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RFields5421

A true story?

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A woman was flying from Seattle to San Francisco when unexpectedly the plane diverted to Sacramento. The flight attendant explained that there would be a delay and if passengers wanted to get off the aircraft the plane would re-board in 50 minutes.Everybody got off except an elderly blind lady with her seeing eye-dog lying quietly underneath the seat in front of her.The attendant asked if she would you like to get off and stretch her legs. She declined but said that she

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I've known some pilots that could have used that dog as they were returning to their hotel rooms during layovers.:-beerchug John M

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Saying that the dog fit under the seat is the first tip off to a tall tale (tail)..:-lol Don't know that they use anything but a few larger dogs for that purpose.

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Im not sure it is true, i think there was a post here a while ago where it was claimed a blind gentleman was in the same situaton, he knew the pilots who allowed him to stay on the plane whilst one took the dog of - to the same humourous outcome.This may have been a true story but it has been changed into so many versions that we will never know if it really happend or the real story if it did. An excellent example of Chinease whispers.Dave

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If it's on the internet - it's not true.Though it would be a lovely trick to play on passengers, though I'd expect those type dogs have to be in carriers.However, a quick check of the American Airlines web site indicates a person can take service animals into the aircraft as long as they do not obstruct an aisle without any specific requirements for kennels/ carriers/ extra seat,....That's what I like about FS - get to learn something new every day.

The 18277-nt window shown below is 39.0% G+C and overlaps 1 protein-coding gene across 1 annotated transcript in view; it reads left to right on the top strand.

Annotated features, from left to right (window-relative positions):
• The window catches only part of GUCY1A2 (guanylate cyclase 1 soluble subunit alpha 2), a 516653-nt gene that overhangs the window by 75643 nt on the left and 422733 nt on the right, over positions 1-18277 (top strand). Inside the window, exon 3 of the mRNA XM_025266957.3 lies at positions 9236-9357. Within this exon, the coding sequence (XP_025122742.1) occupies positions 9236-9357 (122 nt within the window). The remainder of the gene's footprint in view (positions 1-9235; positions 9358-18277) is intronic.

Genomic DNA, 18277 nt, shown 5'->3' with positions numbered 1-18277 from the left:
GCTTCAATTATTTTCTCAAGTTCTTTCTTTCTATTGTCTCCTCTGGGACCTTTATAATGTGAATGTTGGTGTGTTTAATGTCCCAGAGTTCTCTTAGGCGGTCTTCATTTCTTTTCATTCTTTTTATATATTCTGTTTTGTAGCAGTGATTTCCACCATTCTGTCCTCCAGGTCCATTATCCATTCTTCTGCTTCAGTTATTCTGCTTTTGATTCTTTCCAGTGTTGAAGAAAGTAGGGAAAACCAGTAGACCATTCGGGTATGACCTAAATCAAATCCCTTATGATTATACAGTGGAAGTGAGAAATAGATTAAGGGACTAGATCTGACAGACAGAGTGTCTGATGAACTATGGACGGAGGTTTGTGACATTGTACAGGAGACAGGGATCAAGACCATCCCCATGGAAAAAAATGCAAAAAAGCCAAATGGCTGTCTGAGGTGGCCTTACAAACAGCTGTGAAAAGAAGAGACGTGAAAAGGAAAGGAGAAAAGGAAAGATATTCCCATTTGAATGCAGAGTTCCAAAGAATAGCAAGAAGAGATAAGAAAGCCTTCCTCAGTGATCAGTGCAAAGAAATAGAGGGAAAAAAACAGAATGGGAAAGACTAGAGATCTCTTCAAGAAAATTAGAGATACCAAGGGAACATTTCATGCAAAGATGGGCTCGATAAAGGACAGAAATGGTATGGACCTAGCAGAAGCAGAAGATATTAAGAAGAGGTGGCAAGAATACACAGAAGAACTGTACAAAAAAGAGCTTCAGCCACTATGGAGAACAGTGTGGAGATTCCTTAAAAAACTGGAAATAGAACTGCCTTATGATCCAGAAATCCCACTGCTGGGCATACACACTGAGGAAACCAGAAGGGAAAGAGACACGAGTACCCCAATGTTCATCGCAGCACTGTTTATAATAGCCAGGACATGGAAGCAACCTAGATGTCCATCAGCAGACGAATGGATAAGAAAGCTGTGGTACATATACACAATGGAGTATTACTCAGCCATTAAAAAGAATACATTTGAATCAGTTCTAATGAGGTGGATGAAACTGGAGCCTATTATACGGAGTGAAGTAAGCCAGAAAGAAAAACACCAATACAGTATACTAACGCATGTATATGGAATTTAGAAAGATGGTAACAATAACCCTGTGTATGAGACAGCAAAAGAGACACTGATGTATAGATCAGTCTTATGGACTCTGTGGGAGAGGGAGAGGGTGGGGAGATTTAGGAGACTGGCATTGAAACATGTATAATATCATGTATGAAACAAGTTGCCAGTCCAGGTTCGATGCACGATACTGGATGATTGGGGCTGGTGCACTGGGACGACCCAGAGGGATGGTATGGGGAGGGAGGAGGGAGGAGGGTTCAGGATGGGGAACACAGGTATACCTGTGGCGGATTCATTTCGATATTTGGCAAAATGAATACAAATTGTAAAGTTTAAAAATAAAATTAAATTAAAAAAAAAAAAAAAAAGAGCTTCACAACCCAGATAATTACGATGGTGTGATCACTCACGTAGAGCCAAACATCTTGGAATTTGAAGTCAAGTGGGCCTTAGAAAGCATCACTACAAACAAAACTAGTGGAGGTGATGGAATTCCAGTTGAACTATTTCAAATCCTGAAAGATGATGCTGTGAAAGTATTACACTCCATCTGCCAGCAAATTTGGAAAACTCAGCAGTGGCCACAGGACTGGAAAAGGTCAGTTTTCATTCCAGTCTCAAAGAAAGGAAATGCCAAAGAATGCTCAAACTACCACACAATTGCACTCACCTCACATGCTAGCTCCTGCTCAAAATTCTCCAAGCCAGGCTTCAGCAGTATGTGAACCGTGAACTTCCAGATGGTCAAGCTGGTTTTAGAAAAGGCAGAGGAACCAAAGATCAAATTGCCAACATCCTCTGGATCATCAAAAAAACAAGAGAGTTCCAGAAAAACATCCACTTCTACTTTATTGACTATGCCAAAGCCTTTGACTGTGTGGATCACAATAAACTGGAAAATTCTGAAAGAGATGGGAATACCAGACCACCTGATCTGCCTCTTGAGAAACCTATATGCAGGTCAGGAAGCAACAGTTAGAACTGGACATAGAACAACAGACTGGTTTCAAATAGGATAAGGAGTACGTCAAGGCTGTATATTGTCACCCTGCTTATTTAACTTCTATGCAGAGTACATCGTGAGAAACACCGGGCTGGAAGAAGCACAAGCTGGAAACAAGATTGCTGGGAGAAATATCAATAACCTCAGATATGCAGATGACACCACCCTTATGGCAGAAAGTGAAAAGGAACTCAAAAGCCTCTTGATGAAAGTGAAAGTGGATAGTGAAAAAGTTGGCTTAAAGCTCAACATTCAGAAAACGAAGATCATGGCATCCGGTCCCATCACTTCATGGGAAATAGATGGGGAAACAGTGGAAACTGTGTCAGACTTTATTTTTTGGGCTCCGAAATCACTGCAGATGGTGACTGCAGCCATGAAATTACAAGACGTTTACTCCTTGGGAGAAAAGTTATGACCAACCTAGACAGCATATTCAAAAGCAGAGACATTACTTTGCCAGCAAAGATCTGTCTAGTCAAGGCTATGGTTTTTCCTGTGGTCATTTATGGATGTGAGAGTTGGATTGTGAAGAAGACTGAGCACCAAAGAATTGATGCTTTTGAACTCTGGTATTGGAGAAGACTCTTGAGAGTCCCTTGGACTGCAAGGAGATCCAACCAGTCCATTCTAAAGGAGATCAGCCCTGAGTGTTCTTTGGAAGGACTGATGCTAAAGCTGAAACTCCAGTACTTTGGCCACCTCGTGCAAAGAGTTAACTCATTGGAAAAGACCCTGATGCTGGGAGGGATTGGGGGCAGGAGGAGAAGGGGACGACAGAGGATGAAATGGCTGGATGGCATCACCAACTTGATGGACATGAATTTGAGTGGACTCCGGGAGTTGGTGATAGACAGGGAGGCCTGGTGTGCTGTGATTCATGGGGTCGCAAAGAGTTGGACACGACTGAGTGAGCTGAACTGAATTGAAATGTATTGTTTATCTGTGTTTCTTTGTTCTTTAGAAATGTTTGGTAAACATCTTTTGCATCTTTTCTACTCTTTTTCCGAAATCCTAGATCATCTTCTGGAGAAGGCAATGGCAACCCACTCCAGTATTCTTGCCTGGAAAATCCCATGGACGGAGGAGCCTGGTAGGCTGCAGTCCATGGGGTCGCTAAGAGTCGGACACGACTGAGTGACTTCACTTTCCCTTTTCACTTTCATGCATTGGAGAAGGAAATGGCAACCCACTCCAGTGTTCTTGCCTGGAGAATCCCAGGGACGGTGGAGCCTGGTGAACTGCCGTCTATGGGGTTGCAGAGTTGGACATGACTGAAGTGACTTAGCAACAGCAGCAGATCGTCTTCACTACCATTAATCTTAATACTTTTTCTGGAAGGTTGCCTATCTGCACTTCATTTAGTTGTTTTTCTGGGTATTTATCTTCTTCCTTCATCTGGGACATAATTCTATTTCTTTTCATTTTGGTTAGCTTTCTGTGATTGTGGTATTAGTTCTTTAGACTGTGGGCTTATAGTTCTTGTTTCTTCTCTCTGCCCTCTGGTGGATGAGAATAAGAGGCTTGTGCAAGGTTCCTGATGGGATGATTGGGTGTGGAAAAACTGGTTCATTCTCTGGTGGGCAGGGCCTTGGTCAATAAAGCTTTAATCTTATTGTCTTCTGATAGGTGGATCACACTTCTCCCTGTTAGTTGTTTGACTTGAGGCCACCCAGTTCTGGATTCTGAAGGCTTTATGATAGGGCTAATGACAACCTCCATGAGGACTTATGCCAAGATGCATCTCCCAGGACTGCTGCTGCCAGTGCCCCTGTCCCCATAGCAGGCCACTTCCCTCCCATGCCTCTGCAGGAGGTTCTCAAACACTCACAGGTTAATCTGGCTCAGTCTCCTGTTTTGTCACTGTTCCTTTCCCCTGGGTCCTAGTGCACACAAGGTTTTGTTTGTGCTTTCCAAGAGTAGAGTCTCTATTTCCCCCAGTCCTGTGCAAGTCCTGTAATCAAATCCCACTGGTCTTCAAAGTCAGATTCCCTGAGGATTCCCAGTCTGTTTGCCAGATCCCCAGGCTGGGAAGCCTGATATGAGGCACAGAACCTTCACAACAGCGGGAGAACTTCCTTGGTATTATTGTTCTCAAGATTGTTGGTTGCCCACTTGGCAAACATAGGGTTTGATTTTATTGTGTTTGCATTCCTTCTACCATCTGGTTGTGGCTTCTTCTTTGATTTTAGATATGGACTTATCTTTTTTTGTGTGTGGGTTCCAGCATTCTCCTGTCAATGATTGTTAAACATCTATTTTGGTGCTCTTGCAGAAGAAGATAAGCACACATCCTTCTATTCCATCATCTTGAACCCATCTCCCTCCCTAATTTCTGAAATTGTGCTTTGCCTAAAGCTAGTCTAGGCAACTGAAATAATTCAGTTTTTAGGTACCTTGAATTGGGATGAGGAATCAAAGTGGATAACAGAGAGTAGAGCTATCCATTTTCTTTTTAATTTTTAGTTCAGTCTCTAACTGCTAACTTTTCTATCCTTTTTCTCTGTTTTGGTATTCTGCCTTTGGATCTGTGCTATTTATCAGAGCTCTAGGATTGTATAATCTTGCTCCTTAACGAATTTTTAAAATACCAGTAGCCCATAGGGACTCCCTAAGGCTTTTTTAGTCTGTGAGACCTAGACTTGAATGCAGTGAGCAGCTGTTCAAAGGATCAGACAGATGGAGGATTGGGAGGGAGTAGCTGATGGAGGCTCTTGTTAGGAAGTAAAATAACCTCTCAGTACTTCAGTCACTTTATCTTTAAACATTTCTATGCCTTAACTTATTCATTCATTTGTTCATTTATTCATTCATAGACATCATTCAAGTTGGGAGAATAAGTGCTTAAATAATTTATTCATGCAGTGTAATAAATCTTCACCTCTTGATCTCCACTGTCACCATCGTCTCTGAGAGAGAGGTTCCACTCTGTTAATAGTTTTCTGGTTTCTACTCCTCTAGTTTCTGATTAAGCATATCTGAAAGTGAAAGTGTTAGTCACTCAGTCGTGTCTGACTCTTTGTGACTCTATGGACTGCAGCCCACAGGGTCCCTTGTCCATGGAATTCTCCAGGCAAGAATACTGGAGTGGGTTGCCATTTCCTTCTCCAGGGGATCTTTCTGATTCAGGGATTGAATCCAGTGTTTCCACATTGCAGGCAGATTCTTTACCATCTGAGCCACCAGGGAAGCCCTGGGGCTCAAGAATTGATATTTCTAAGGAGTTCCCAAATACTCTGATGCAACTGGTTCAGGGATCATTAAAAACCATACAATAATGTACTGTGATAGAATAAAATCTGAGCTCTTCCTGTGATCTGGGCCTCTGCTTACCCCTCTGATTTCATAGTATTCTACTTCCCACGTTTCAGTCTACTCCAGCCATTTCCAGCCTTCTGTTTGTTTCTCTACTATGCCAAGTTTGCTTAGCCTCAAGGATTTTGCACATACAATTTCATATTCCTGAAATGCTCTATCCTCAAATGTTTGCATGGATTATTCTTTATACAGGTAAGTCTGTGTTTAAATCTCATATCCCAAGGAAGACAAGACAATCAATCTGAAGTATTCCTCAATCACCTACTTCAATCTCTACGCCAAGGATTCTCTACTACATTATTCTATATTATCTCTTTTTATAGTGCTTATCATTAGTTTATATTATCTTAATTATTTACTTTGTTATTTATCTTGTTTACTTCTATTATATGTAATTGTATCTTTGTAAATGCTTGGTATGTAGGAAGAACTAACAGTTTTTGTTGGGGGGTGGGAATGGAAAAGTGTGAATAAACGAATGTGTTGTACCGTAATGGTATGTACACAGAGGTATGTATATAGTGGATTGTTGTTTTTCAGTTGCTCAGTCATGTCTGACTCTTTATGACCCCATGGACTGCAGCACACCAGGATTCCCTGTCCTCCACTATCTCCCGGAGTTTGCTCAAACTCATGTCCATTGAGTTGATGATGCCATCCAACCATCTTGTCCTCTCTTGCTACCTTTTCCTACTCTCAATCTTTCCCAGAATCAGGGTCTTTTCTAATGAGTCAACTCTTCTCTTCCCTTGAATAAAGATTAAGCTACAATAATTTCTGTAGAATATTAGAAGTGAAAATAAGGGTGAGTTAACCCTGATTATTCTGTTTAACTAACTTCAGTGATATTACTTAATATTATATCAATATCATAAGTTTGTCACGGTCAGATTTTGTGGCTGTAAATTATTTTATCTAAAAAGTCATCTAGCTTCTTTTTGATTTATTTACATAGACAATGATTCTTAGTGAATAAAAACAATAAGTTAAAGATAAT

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I have a real one I heard from the pilot directly.This pilot was paid by movie shooters to crash planes (I was attending a seminar on how to survive and make crash landings).He was paid to crash land a Dc3 in the Bahamas for a movie and then exit the plane in pilot's uniform. After succesfully doing so-they gave him the yoke of the plane as a souvineer. He promptly boarded a commercial flight back to Miami wearing his disheveld pilot uniform and yoke. He said it didn't hit him immediately, but as he was walking thru the terminal in Miami looking quite beat up carrying a broken yoke he was getting quite a few looks and astonished stares.http://mywebpages.comcast.net/geofa/pages/rxp-pilot.jpg

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Was the movie "The Island" with Michael Caine, directed by Michael Ritchie and written by Peter Benchly - filmed in 1979?I heard the same story from one of the producers - David Brown.

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It's a really bad movie. The DC-3 crash is real though - and I wish you could see the full crash and the angles not used in the release version.Look out for the fool in the USCG uniform carrying a radio backpack. But I did get paid about two months normal pay for carrying that thing around for six days in a small boat and in the mud. I got 'killed' three times in the filming though none of mine made the final release.Most of the movie was filmed on Antigua with the USCG Dauntless there for a week. They needed some people with short hair (it was 1979) to play coasties as extras. The US Naval Facility where I was stationed had about the only short haired people on the island at the time.We had to take leave time each filming day - but it was a lot of fun, and an experience I have no desire to repeat.Movie companies have 'hurry up and wait' down to a science which makes the government look like amateurs.

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>It was a very informative session-one his recommendations>after having crashed many planes was to slip it when going>in.Interesting... Why?Marco

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I just remember him saying that statistically planes that had been slipping before crashing had a higher survival rate-maybe reducing the head on impact by doing so. He also advocated taking the wings off on trees etc. so they would absorb the g forces.http://mywebpages.comcast.net/geofa/pages/rxp-pilot.jpg

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>I just remember him saying that statistically planes that had>been slipping before crashing had a higher survival rate-maybe>reducing the head on impact by doing so. He also advocated>taking the wings off on trees etc. so they would absorb the g>forces.>http://mywebpages.comcast.net/geofa/pages/rxp-pilot.jpgSounds logical, but aren't there fuel cells located in the wings?Dave

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>I just remember him saying that statistically planes that had>been slipping before crashing had a higher survival rate-maybe>reducing the head on impact by doing so. He also advocated>taking the wings off on trees etc. so they would absorb the g>forces.On a funny note, that reminds me one of the funniest crash landings in movies, the C123 in "Air America", anybody remembers it?Marco

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There is going to be very little fuel on a plane being purposely crashed.The fire and explosion can be added afterwards if it's a movie deal.

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